29 October 2017

What To Do When You Can't Solve the Mystery

Mixed in with my relatives in the 1930 census I have a mystery family. I've been gathering evidence, but I still don't know who they are.

This 1930 census shows the Ferro family living with my Saviano family. Who are they?
How is Patsy Ferro my great uncle's nephew?
The more pieces I find, the closer I get to solving this mystery. That's why I created a timeline of found facts.

You can use this process to help solve your own family tree mysteries.

It all began with an extra family in the 1930 census. Living with my grandmother's uncle Semplicio Saviano and his children were:
  • Patsy (a nickname for Pasquale) Ferro, age 29, married for 10 years, born in Italy, a building contractor. He is listed as Semplicio's nephew.
  • Josephine Ferro, age 26, born in Italy. She is listed as Semplicio's niece.
  • Antonette Ferro, age 6, born in Italy. She is listed as Semplicio's grand-niece.
If Patsy was really Semplicio's nephew, then either his sister or his wife's sister should have married a man named Ferro. But they didn't.

I found five more documents for the Ferro family.

1923 Ship Manifest

On 12 November 1923, Pasquale Ferro arrived in Boston. He was from Baselice, Italy, which happens to be the hometown of my grandfather, Adamo Leone. Since my grandmother was Semplicio's niece, is Adamo Leone the relative of Pasquale Ferro?

Pasquale states that he is joining his cousin Leonardo Canonico at 260 East 151st Street in the Bronx. Well, now. Isn't that a coincidence? That is where my newlywed grandparents lived. The building had only three or four apartments, and all but one belonged to my closest relatives.

I recognize the name Canonico as a common name from Baselice, Italy, too.

The ship manifest originally stated that Pasquale Ferro was leaving "nobody" behind in Italy. That was crossed out and "wife Gusolo" was typed in. I'll come back to that name in a moment.

1925 New York State Census

On 1 June 1925 there is a Pasquale Ferro, carpenter, boarding with a family named Ria at 310 East 153rd Street in the Bronx. This is only a couple of blocks away from his 1923 location. It says Pasquale has been in the U.S. for two years.

I'm not entirely sure this is the Pasquale Ferro I'm looking for.

1930 Ship Manifest

Pasquale Ferro went back to Italy to retrieve his wife and daughter.
Pasquale Ferro returns to the USA with his family.
On 10 January 1930, Pasquale Ferro arrives in New York City with his wife and daughter. He is a U.S. citizen with a passport issued on 12 July 1929. He lives in my grandparents' building at 260 East 151st Street in the Bronx.

His wife's name is Giuseppina (Josephine, in English) Chiusato. I've done extensive documentation of birth, marriage and death records from the town of Baselice, Italy. Chiusato is not a name I've seen in the town. But Chiusolo is a common name there. "Chiusato" was typewritten on the ship manifest.

My educated guess is that "Chiusato" and the "Gusolo" typewritten on Pasquale's 1923 ship manifest were both meant to be Chiusolo. This is a tidbit I would have overlooked if I hadn't gathered these documents together.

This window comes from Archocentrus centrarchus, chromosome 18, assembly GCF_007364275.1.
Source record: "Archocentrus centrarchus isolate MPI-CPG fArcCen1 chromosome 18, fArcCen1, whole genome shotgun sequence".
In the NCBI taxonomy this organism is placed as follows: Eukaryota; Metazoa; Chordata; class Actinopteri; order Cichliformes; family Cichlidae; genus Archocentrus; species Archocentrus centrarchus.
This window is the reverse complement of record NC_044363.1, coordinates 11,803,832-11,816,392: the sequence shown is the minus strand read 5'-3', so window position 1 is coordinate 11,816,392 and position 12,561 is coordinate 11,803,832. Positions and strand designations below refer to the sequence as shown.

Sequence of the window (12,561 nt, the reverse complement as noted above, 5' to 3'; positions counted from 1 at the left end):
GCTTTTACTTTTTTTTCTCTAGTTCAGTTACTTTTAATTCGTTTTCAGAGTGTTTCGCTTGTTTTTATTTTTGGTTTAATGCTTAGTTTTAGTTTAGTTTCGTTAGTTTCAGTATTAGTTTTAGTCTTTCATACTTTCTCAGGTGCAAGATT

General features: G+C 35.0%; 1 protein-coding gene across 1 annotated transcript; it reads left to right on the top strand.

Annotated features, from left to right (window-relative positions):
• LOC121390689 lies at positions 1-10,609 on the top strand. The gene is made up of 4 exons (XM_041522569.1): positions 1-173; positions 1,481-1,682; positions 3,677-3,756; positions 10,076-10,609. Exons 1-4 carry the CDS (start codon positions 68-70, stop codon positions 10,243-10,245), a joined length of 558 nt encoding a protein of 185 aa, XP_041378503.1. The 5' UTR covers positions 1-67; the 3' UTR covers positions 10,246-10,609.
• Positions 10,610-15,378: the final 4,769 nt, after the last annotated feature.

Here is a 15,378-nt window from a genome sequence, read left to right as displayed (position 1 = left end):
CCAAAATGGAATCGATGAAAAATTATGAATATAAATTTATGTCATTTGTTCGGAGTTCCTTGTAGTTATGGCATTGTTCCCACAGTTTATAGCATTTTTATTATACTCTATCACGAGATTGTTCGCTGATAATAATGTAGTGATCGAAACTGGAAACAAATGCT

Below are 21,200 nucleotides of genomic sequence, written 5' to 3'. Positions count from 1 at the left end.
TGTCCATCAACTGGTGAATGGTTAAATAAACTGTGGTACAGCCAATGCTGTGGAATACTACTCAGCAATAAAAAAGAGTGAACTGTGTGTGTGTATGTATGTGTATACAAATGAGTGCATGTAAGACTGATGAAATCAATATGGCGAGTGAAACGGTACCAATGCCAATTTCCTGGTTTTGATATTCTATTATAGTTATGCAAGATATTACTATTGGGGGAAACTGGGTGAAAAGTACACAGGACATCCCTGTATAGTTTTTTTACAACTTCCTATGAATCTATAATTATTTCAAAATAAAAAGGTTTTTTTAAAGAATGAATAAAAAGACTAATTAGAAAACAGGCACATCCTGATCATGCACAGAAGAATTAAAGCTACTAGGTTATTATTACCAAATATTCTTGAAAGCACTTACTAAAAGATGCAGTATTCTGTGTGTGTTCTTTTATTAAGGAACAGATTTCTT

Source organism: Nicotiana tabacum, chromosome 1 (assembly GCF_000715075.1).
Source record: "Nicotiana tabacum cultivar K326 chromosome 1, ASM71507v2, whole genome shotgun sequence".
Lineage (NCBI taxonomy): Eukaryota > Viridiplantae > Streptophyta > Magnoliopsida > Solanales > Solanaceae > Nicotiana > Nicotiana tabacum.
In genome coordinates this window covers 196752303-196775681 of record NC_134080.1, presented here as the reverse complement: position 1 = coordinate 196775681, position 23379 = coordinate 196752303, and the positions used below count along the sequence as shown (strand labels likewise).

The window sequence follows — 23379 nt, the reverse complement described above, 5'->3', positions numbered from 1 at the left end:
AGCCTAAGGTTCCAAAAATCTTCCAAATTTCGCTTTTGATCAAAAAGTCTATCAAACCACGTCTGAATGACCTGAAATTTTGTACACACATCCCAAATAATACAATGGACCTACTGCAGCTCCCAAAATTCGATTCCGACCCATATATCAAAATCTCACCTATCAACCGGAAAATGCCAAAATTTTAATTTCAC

Also on the ship in 1930 is Pasquale and Giuseppina's daughter Antonetta. She is six years old, just as she was on the 1930 census where I found her the first time.

1930 Census

This is the same document I discussed in the beginning of this article. Two facts to add are:
  • Patsy was naturalized in 1923. But since he arrived in the U.S. in November 1923, this seems like a mistake.
  • The family was living at 1010 Van Nest Avenue in the Bronx.
1940 Census

Now Pasquale and his family are living with several of Semplicio Saviano's grown children at 1010 Van Nest Avenue in the Bronx. Pasquale is 40 years old and not working. He is listed as the cousin of Anthony Saviano, who is the head of household. Pasquale and his daughter Antonette are naturalized, but his wife is still an alien.

1950 Ship Manifest

Pasquale Ferro traveled alone to Italy in 1950 and planned to stay for three months. The manifest states that his passport was issued on 28 June 1929. This is not an exact match of the date on his 1930 ship manifest, but I know this is the same man.

His home address is 980 Van Nest Avenue in the Bronx. At the time of her 1947 death, Semplicio Saviano's daughter Columba lived at this same address.

Taken altogether, these six documents tell me a lot about Pasquale Ferro.

But they don't tell me how he's related to me.

I found two Social Security records for Pasquale's wife, Josephine. These records provide her birth date in Baselice. But I've downloaded the 1904 Baselice birth records to my computer, and she is not there. I have her parents' names, too, so I will work with those and see where it gets me.

The trail goes completely cold on the young girl, Antonette Ferro.

There is one more document that I viewed on my iPad the other day, but can't seem to find again. It was a New York City deed or mortgage that included Pasquale Ferro. I don't remember what other name was on this document, or who I was searching for at the time. I viewed every page in my browser history without finding it.

That one missing document may be a big piece of this puzzle. Or it may be a different Pasquale Ferro.

One thing is certain: You've got to take notes on your searches. The very next thing you find may be the answer to your mystery. But you'll need those notes so you can be sure.


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